Treatyse proves that the best ways to pass summer days have been known for centuries. Written in the 13th century by prioress Juliana Berners, Treatyse is the oldest known fishing guide in the English language. Although its length is short, it cannot be said to lack comprehension. In a few dozen pages, Berners instructs you to become a fully successful fisherman. She outlines separate strategies for catching each species, discusses the best time of day to fish, and even teaches the reader how to build her own rod from a branch. It is hard not to agree with Berners as she concludes her book with her philosophy of fishing, one that extols it as the most gentleman-like of all hobbies.
The Old Man and the Sea by Ernest Hemingway
As a fishing book, Hemingway’s remarkable novella doesn’t exactly have the cheeriness of a hobbyist’s resource. It introduces an aged Cuban fisherman, Santiago, and his great fight against a marlin. Prior to setting far out into the Gulf of Mexico, Santiago had gone eighty-four days without catching a fish. Then, on the eighty-fifth day, his luck changes as he hooks a massive marlin. Unable to reel the behemoth in, Santiago spends an exhausting and delirious two days fighting the fish. Santiago ends up having a great reverence for his defeated adversary, but soon after sharks begin to be attracted to the marlin. The fisherman succeeds in fighting many off, but cannot prevent coming to shore with naught but a fish’s skeleton, useless proof of his grand catch. It is a great tale of the struggle between humanity and nature, and our redemptive triumph over the universe.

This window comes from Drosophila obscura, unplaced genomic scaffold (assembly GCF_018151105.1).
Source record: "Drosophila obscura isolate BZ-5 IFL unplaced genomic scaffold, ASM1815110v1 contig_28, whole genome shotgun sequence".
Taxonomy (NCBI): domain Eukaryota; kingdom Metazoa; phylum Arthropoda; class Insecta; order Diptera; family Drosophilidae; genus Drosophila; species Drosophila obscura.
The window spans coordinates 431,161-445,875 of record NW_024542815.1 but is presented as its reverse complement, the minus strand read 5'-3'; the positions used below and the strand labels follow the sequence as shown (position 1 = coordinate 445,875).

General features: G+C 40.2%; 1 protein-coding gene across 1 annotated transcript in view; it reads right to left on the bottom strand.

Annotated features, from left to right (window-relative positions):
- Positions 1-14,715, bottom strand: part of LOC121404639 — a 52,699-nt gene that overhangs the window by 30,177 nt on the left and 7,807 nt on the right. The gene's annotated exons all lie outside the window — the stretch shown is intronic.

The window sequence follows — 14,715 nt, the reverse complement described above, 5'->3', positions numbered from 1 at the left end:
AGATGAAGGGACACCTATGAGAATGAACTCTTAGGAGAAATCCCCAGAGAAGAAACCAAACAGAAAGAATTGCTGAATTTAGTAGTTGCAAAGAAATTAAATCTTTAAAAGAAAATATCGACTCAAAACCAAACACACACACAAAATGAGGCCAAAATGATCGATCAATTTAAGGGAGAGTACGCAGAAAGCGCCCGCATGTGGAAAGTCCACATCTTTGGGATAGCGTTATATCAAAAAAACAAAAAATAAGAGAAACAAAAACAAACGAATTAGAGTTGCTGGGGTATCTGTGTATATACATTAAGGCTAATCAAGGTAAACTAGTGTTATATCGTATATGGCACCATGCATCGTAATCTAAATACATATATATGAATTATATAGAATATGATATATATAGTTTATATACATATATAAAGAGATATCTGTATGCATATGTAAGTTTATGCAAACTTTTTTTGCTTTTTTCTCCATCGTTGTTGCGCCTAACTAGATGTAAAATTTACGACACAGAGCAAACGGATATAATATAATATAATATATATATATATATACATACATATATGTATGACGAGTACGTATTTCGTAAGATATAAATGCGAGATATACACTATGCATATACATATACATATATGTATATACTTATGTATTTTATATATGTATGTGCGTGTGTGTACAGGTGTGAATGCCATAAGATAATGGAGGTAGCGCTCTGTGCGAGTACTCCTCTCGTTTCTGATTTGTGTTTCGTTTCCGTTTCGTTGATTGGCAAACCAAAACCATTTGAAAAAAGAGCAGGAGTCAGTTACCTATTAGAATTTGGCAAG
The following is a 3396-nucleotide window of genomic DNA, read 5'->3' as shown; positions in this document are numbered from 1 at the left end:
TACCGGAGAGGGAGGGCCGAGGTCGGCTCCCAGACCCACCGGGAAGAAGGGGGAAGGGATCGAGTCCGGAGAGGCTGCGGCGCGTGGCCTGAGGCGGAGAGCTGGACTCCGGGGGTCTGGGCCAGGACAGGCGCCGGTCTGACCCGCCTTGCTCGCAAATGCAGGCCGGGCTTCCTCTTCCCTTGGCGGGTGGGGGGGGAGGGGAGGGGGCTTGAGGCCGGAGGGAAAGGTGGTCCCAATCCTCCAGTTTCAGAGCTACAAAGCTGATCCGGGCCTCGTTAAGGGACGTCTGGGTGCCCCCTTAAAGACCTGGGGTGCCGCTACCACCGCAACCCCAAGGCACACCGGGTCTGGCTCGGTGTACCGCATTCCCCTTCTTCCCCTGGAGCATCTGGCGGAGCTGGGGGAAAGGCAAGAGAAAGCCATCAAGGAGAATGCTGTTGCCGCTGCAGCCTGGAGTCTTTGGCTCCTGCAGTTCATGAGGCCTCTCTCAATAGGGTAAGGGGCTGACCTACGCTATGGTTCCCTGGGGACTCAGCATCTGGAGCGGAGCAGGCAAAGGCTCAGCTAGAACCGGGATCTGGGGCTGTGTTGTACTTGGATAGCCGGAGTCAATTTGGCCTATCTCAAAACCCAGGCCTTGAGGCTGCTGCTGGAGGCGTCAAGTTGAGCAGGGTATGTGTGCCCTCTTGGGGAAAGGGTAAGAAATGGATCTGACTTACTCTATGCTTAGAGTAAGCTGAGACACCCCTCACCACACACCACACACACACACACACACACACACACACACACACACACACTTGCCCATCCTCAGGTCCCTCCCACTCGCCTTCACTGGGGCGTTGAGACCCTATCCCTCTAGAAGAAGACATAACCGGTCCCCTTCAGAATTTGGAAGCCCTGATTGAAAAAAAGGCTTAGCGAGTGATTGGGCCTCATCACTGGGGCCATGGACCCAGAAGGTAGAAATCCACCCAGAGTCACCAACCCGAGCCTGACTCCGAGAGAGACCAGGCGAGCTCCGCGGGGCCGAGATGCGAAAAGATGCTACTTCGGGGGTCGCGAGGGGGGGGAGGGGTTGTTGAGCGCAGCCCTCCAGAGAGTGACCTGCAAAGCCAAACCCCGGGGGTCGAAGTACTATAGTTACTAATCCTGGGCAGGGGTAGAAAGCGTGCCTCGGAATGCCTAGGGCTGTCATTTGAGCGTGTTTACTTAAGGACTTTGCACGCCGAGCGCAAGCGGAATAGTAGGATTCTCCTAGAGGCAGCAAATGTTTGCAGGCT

The James Bond Series by Ian Fleming
There’s something about the summer that makes us especially desirous of excitement. It’s the season of blockbusters, of big plots and stories. What better way to satisfy this summertime taste than with the excitement of James Bond? Fleming himself preferred to write the stories at Goldfinger, his estate in the Bahamas. We recommend enjoying his books as he might have written them — under the sun, and with a chilled cocktail nearby.